Israel no longer has twelve tribes, but as others have observed, we still have tribes. To be precise, four: Secular; Religious Nationalist; Israeli-Arab/Palestinian; and Haredi. They were never easy bedfellows, and judicial reform is straining relations between them to breaking point. Many people are asking, not unrealistically, if Israel can survive as a single entity. Since the last elections, I have asked myself that question every single day.
I don’t want to downplay our terrifying situation here. We are in the hands of a corrupt, fanatical government chronically unqualified to govern. Injustices are raining down, and there are many more to come. But I also want to emphasize the disjunction that I – and I’m guessing that I’m not alone – am experiencing between our violent, hate-filled political reality and what life feels like on the ground.
Our Jerusalem apartment overlooks the Mesila, the old railway tracks that are now a public park and promenade. All the world walks by, from secular Israelis, through Haredi potential couples in shidduchim (match-making), to Palestinian families from nearby Beit Safafa. Not everyone feels safe walking here at night (though I personally do), but that’s not my point. My point is that as Israel’s political temperature boils, nothing seems to have changed in one of Jerusalem’s most mixed public spaces. As far as I can tell, the people who felt comfortable walking here before the last elections still feel comfortable, despite the turmoil around us.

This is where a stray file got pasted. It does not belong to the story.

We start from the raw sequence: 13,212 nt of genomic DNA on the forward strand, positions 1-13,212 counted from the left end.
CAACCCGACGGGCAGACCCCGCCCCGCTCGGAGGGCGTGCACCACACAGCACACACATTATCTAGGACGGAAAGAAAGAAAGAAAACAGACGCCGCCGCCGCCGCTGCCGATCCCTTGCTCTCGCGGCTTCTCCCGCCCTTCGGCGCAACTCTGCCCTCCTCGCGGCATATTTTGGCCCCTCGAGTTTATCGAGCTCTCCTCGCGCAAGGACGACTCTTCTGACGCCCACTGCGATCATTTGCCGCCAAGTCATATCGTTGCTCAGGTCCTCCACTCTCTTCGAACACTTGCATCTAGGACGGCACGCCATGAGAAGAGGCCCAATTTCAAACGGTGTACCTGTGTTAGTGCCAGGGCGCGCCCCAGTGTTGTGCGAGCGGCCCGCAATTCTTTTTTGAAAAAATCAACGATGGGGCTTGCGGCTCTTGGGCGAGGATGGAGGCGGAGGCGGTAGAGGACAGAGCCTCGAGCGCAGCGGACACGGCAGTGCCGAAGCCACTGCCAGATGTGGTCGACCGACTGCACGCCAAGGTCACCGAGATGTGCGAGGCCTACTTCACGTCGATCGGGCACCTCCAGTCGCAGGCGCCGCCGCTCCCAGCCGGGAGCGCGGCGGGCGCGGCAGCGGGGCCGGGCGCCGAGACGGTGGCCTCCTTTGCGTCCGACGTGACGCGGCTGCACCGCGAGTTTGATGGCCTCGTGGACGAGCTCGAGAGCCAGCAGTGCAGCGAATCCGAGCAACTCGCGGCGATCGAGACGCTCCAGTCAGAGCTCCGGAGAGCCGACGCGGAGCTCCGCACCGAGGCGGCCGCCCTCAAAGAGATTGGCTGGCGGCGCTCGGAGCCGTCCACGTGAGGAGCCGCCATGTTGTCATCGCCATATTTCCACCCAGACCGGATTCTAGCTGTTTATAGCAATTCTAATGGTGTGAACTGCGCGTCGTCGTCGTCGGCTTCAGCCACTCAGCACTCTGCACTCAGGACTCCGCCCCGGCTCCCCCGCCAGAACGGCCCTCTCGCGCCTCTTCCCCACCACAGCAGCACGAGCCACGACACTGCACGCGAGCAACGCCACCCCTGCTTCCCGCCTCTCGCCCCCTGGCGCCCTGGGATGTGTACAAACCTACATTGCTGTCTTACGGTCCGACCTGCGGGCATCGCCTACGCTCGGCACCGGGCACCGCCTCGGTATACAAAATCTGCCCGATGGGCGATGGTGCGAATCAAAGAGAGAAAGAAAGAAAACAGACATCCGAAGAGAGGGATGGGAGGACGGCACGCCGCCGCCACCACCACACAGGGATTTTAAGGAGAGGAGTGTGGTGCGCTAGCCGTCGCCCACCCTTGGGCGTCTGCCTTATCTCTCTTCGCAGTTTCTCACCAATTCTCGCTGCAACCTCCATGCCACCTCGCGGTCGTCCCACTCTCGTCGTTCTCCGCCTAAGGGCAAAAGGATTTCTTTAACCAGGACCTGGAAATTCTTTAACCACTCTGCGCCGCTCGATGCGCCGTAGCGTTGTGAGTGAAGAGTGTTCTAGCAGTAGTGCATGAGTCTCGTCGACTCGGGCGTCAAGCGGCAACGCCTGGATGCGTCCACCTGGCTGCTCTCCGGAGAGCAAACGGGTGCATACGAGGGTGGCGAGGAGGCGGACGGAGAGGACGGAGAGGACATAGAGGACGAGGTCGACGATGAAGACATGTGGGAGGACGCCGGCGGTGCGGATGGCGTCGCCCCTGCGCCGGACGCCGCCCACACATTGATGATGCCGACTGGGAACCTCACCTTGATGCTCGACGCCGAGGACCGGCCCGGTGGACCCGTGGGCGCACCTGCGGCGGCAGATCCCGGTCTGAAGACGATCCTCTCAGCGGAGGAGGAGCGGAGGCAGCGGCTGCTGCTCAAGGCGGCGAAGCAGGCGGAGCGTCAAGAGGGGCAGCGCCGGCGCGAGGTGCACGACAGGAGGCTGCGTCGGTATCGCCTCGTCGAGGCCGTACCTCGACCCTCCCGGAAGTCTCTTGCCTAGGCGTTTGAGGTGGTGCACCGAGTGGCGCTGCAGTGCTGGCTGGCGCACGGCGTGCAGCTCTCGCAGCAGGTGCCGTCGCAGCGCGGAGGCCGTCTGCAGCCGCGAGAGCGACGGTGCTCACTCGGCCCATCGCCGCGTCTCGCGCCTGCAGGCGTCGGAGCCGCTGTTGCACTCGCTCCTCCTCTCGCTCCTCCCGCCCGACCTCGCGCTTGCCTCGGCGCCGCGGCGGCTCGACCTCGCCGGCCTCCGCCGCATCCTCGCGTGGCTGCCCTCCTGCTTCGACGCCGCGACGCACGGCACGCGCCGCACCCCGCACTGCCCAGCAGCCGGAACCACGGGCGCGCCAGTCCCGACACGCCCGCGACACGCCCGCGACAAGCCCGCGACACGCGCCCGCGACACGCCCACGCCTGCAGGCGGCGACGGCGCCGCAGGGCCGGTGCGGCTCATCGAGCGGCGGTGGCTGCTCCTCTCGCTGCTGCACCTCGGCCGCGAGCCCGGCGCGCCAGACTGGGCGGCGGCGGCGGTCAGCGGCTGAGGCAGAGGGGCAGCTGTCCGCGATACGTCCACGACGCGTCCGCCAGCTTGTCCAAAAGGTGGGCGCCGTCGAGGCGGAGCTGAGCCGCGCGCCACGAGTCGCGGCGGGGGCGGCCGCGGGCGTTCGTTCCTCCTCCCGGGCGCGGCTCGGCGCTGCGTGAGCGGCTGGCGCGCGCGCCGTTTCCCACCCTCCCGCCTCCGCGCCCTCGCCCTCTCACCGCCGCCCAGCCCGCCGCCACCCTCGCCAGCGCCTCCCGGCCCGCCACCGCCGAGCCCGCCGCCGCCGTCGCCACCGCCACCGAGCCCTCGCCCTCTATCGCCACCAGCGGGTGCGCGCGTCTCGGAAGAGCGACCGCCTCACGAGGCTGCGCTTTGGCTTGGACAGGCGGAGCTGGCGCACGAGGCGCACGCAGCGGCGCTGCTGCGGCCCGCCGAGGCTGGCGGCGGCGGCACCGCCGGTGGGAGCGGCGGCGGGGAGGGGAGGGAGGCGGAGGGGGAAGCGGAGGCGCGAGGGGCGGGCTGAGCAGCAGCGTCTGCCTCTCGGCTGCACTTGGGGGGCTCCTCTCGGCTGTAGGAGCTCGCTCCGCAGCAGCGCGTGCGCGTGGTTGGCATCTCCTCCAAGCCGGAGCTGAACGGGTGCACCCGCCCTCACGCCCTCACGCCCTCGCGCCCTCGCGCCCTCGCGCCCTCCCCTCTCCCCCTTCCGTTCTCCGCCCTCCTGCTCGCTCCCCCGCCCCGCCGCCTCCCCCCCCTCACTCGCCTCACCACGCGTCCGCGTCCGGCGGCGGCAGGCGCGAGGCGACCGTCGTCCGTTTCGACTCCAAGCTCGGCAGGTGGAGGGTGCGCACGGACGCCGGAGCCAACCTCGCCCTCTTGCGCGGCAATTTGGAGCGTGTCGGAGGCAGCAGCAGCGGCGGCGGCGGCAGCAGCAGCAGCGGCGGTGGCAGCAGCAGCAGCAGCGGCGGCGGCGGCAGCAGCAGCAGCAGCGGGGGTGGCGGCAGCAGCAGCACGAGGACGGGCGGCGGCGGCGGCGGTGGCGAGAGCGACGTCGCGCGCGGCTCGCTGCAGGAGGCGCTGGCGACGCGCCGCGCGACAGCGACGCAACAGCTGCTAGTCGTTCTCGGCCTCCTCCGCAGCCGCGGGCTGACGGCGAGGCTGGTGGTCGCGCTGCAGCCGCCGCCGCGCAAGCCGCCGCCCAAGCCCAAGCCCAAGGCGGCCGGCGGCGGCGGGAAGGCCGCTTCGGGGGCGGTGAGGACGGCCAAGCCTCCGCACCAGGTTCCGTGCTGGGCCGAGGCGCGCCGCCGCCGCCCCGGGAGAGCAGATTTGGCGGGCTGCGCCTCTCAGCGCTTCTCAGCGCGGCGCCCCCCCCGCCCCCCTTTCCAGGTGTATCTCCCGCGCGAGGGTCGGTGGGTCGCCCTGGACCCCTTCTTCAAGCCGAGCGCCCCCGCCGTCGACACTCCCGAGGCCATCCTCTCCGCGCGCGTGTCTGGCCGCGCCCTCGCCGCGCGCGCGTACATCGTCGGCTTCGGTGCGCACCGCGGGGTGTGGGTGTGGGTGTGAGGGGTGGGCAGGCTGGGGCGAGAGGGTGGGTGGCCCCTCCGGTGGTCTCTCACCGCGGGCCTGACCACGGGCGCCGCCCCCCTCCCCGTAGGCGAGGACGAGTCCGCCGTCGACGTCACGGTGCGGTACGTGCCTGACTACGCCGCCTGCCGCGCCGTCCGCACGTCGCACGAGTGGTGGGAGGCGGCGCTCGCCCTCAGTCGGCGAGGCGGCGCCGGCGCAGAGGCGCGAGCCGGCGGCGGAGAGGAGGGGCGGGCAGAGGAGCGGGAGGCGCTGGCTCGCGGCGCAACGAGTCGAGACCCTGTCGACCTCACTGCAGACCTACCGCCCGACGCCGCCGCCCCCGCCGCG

On Shabbat, I go to a very small synagogue where the politics are truly mixed. I see several of my fellow synagogue-goers at the weekly post-Shabbat demonstrations, and I know that others are firm supporters of the coalition government. For some, Bibi remains their tribal chief. If anyone there is unhappy about praying together, I’ve seen no evidence of it.
I spent this afternoon at the Ramot Mall with a Haredi niece and her kids buying school supplies ahead of the late summer rush. We’re often there on Thursday afternoons. As one of a minority of women shopping at this mall who does not cover her hair, I stand out. But no matter how tense Israel is on the Knesset floor, I’ve never once experienced – or felt – hostility at Kanyon Ramot.
Finally, based on my own experience outside the President’s House in Jerusalem, the pro-democracy demonstrators are not so much angry (though some certainly are) as frightened and depressed. The wide range of speakers – religious and secular, right wing and left, Sephardi and Ashkenazi, Jewish and Arab – are received with respect. Occasionally, but rarely, one side or the other engages in provocation, and someone rises to the bait. There are almost no altercations with the police, and some protesters even thank the police as they leave. I know that pro-democracy demonstrators have been harassed and even physically injured by counter-protesters and the police, but I personally have not seen it.
I’m not in denial about how bad things are here. I’m not burying my head in the sand. And I’m not saying that if I don’t see it, it isn’t happening. On the contrary, I’m devastated. But still I tell myself that, based on my own day to day life on the streets of Jerusalem, as opposed to the political news I read and hear, there’s reason to hope that contemporary Israel’s four tribes will miraculously hold together. I’m praying for that.